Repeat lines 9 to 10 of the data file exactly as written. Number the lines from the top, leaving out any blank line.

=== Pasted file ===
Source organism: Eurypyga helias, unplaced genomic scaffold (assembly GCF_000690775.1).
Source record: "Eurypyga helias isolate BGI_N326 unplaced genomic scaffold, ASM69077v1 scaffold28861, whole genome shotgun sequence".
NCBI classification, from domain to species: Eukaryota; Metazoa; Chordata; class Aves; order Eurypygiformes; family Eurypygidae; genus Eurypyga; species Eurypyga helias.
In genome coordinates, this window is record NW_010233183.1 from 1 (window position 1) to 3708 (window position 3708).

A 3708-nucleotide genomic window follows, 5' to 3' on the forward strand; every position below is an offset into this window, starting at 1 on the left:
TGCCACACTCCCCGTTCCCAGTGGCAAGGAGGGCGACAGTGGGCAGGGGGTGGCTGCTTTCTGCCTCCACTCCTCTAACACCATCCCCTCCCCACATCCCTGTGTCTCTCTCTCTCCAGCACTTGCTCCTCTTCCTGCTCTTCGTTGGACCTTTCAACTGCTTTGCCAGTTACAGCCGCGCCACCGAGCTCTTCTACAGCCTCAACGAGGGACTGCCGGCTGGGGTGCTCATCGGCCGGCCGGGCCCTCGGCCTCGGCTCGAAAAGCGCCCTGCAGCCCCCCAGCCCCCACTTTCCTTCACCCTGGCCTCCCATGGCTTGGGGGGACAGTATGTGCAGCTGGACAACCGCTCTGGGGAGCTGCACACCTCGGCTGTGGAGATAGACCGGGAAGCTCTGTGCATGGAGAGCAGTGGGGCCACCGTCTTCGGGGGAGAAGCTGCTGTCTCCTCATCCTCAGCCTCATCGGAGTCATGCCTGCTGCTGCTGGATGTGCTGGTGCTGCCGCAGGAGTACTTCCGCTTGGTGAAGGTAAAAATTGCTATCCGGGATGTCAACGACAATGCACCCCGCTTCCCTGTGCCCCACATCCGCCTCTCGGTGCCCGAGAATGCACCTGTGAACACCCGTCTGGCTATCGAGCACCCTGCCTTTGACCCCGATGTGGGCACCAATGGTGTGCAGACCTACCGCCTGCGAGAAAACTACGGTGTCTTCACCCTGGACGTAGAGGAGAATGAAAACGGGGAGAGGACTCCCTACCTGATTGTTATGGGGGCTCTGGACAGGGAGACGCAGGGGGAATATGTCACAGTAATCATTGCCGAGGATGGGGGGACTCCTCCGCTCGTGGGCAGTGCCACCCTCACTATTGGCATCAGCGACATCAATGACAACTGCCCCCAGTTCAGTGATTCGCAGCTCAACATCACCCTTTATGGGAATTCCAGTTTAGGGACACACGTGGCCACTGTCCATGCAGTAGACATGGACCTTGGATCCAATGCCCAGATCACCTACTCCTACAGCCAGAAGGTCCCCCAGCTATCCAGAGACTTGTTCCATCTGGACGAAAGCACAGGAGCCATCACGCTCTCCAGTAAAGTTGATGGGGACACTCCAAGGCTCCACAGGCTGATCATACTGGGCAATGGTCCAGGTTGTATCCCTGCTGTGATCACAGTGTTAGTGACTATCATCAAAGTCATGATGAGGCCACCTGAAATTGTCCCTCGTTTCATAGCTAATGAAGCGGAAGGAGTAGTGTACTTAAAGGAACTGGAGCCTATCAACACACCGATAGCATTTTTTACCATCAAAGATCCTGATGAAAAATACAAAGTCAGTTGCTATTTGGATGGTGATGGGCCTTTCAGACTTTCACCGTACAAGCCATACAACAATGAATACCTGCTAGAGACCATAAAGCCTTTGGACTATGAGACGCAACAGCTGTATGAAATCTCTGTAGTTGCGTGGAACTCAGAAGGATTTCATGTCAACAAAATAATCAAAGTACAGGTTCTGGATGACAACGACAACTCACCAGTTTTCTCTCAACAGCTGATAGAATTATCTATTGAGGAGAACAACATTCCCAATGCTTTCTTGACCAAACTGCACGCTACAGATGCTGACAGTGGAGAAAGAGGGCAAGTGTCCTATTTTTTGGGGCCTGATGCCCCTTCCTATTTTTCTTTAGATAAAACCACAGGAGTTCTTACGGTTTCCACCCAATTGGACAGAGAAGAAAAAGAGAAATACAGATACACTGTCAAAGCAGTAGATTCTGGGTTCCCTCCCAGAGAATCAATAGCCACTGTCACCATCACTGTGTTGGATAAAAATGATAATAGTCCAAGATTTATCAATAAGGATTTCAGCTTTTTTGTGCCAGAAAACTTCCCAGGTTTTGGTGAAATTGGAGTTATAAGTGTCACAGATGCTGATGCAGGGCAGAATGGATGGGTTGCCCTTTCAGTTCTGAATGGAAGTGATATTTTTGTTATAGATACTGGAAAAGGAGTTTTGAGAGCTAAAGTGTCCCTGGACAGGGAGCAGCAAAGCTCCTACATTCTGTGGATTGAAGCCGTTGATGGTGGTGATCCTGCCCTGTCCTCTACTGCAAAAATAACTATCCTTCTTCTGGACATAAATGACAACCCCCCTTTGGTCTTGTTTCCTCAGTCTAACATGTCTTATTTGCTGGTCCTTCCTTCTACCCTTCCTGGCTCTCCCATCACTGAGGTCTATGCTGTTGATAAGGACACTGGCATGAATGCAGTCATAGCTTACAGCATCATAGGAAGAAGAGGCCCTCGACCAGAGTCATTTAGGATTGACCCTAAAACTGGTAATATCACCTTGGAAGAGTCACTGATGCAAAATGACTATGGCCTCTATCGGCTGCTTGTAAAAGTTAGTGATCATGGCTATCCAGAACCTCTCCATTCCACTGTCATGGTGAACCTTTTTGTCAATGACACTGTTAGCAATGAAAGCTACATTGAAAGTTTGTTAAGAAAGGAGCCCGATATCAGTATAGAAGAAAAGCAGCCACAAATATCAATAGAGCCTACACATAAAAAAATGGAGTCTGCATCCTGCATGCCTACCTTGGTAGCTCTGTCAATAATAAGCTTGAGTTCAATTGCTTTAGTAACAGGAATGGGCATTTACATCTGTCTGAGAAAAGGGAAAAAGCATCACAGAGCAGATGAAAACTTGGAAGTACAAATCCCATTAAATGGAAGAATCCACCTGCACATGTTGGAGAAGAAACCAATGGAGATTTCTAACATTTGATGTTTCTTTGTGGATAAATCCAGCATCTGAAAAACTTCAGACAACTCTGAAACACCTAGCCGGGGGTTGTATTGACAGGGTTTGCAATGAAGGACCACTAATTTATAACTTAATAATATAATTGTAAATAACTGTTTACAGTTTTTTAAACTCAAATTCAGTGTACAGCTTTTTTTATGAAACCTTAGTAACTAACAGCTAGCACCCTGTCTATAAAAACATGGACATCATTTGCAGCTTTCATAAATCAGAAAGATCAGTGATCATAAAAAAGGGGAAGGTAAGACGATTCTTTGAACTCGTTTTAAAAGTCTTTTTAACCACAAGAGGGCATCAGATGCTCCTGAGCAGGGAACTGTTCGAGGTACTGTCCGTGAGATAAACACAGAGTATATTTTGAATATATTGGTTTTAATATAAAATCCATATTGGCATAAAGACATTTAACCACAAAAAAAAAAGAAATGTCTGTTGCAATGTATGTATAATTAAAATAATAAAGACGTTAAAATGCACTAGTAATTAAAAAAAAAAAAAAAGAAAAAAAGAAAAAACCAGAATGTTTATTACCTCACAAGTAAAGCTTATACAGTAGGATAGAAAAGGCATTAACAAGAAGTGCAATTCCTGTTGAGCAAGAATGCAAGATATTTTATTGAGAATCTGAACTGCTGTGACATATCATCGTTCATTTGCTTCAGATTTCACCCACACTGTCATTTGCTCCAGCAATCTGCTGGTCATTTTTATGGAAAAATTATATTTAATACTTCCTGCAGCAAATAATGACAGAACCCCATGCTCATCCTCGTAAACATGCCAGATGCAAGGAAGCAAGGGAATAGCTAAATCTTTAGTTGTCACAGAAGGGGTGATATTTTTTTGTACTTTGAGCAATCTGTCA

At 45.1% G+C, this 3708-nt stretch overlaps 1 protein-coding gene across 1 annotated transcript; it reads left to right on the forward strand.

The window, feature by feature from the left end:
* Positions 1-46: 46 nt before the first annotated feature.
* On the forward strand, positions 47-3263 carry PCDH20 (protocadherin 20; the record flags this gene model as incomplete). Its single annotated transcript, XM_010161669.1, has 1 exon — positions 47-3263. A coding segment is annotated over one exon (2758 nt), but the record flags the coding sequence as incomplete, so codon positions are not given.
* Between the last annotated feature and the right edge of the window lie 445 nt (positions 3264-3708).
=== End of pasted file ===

* Positions 1-46: 46 nt before the first annotated feature.
* On the forward strand, positions 47-3263 carry PCDH20 (protocadherin 20; the record flags this gene model as incomplete). Its single annotated transcript, XM_010161669.1, has 1 exon — positions 47-3263. A coding segment is annotated over one exon (2758 nt), but the record flags the coding sequence as incomplete, so codon positions are not given.